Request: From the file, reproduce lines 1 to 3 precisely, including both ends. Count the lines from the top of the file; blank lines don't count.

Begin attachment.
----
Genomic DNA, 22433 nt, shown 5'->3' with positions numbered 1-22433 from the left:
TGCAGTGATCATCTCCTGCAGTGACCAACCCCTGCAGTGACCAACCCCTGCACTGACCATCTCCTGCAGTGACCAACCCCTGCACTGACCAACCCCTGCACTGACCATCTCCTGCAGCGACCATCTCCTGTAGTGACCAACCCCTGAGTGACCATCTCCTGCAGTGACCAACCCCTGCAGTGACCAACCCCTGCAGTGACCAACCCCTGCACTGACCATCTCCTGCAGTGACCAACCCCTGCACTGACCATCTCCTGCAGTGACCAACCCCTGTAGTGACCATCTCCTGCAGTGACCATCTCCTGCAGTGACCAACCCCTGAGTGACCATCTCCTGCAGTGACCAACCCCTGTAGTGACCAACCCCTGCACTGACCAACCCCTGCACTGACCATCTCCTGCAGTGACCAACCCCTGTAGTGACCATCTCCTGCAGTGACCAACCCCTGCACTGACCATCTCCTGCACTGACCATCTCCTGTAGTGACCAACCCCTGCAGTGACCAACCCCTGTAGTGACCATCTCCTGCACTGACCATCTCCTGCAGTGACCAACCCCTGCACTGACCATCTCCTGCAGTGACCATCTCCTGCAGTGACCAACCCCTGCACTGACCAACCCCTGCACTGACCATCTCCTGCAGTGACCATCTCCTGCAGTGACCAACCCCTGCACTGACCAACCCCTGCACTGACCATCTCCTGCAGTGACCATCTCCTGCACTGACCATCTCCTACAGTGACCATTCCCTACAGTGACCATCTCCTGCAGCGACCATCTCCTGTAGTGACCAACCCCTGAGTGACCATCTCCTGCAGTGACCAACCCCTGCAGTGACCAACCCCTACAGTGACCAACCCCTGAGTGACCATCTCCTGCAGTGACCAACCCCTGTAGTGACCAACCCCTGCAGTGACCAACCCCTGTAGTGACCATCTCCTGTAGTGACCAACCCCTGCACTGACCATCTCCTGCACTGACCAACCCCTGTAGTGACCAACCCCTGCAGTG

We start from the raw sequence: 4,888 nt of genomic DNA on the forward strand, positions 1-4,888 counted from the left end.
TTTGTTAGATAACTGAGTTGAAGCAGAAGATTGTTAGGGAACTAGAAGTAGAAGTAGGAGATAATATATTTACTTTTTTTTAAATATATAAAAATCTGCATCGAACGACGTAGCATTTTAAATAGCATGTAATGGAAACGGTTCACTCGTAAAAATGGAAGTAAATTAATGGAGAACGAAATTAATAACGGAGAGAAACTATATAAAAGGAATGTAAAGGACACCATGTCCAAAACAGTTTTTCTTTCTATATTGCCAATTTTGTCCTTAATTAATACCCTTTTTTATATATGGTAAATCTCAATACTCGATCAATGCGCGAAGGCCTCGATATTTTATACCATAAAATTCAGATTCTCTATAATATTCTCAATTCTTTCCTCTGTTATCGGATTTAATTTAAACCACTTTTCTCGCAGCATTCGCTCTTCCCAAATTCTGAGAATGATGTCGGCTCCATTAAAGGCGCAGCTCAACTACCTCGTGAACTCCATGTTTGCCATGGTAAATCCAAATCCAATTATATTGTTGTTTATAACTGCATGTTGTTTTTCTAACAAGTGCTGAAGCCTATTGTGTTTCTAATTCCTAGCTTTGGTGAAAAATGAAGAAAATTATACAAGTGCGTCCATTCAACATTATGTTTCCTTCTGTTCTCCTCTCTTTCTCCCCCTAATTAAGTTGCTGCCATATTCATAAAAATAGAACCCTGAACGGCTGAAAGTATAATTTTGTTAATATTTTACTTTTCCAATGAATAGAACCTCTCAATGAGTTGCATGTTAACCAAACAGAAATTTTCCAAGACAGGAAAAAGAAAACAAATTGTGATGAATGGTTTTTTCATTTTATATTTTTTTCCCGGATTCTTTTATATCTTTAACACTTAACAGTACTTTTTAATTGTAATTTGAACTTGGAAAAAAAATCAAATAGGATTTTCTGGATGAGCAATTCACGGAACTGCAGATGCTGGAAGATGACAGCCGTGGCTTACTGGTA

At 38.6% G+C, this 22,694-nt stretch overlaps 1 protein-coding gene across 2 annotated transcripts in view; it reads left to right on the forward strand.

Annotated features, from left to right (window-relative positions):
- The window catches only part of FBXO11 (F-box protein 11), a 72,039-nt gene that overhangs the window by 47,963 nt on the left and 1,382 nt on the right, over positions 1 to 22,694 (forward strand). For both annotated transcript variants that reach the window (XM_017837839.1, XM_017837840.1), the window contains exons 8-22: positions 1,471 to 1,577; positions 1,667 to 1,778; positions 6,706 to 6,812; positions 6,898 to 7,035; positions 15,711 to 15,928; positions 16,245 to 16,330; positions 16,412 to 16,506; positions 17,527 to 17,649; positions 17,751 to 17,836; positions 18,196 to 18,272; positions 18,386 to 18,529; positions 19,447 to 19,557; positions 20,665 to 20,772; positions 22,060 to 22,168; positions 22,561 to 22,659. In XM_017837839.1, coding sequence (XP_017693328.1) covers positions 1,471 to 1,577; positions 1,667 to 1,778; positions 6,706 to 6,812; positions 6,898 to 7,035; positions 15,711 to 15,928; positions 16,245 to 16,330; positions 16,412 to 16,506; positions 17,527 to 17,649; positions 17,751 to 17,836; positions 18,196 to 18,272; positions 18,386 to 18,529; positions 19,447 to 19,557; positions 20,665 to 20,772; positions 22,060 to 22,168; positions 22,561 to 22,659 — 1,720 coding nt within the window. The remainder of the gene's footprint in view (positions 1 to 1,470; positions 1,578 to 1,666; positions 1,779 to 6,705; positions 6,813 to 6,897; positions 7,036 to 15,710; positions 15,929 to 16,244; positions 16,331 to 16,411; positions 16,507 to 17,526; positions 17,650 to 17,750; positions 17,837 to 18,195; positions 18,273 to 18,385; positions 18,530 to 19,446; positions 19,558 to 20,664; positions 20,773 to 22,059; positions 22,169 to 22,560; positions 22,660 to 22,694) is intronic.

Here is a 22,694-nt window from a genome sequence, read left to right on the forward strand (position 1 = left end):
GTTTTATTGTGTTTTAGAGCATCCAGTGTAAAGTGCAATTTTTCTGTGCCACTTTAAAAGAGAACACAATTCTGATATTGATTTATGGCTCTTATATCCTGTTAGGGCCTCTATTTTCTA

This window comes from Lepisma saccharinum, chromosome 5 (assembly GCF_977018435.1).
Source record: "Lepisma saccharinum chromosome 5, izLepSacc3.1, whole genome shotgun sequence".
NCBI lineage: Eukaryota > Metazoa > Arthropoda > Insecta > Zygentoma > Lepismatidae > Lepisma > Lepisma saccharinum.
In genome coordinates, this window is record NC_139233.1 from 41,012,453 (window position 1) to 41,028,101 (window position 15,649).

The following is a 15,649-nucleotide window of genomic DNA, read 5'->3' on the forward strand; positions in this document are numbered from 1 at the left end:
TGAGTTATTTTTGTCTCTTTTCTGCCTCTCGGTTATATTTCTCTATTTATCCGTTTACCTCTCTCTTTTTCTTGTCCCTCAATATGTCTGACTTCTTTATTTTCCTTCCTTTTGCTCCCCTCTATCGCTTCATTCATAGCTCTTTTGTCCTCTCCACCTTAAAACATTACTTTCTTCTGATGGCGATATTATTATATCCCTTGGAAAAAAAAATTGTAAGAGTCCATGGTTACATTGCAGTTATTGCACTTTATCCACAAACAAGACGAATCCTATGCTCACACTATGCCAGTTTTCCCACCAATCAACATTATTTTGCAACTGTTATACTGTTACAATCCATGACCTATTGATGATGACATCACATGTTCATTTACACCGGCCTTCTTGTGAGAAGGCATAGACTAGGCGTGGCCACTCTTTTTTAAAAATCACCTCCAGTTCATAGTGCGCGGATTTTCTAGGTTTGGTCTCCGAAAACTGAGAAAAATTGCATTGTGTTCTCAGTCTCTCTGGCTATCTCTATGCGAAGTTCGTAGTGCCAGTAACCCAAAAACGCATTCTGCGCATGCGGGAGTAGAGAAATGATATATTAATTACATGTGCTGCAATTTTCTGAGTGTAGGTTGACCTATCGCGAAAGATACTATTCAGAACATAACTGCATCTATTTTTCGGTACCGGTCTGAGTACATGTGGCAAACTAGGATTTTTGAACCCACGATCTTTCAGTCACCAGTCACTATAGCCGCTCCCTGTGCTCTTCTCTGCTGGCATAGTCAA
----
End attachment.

Genomic DNA, 22433 nt, shown 5'->3' with positions numbered 1-22433 from the left:
TGCAGTGATCATCTCCTGCAGTGACCAACCCCTGCAGTGACCAACCCCTGCACTGACCATCTCCTGCAGTGACCAACCCCTGCACTGACCAACCCCTGCACTGACCATCTCCTGCAGCGACCATCTCCTGTAGTGACCAACCCCTGAGTGACCATCTCCTGCAGTGACCAACCCCTGCAGTGACCAACCCCTGCAGTGACCAACCCCTGCACTGACCATCTCCTGCAGTGACCAACCCCTGCACTGACCATCTCCTGCAGTGACCAACCCCTGTAGTGACCATCTCCTGCAGTGACCATCTCCTGCAGTGACCAACCCCTGAGTGACCATCTCCTGCAGTGACCAACCCCTGTAGTGACCAACCCCTGCACTGACCAACCCCTGCACTGACCATCTCCTGCAGTGACCAACCCCTGTAGTGACCATCTCCTGCAGTGACCAACCCCTGCACTGACCATCTCCTGCACTGACCATCTCCTGTAGTGACCAACCCCTGCAGTGACCAACCCCTGTAGTGACCATCTCCTGCACTGACCATCTCCTGCAGTGACCAACCCCTGCACTGACCATCTCCTGCAGTGACCATCTCCTGCAGTGACCAACCCCTGCACTGACCAACCCCTGCACTGACCATCTCCTGCAGTGACCATCTCCTGCAGTGACCAACCCCTGCACTGACCAACCCCTGCACTGACCATCTCCTGCAGTGACCATCTCCTGCACTGACCATCTCCTACAGTGACCATTCCCTACAGTGACCATCTCCTGCAGCGACCATCTCCTGTAGTGACCAACCCCTGAGTGACCATCTCCTGCAGTGACCAACCCCTGCAGTGACCAACCCCTACAGTGACCAACCCCTGAGTGACCATCTCCTGCAGTGACCAACCCCTGTAGTGACCAACCCCTGCAGTGACCAACCCCTGTAGTGACCATCTCCTGTAGTGACCAACCCCTGCACTGACCATCTCCTGCACTGACCAACCCCTGTAGTGACCAACCCCTGCAGTG

We start from the raw sequence: 4,888 nt of genomic DNA on the forward strand, positions 1-4,888 counted from the left end.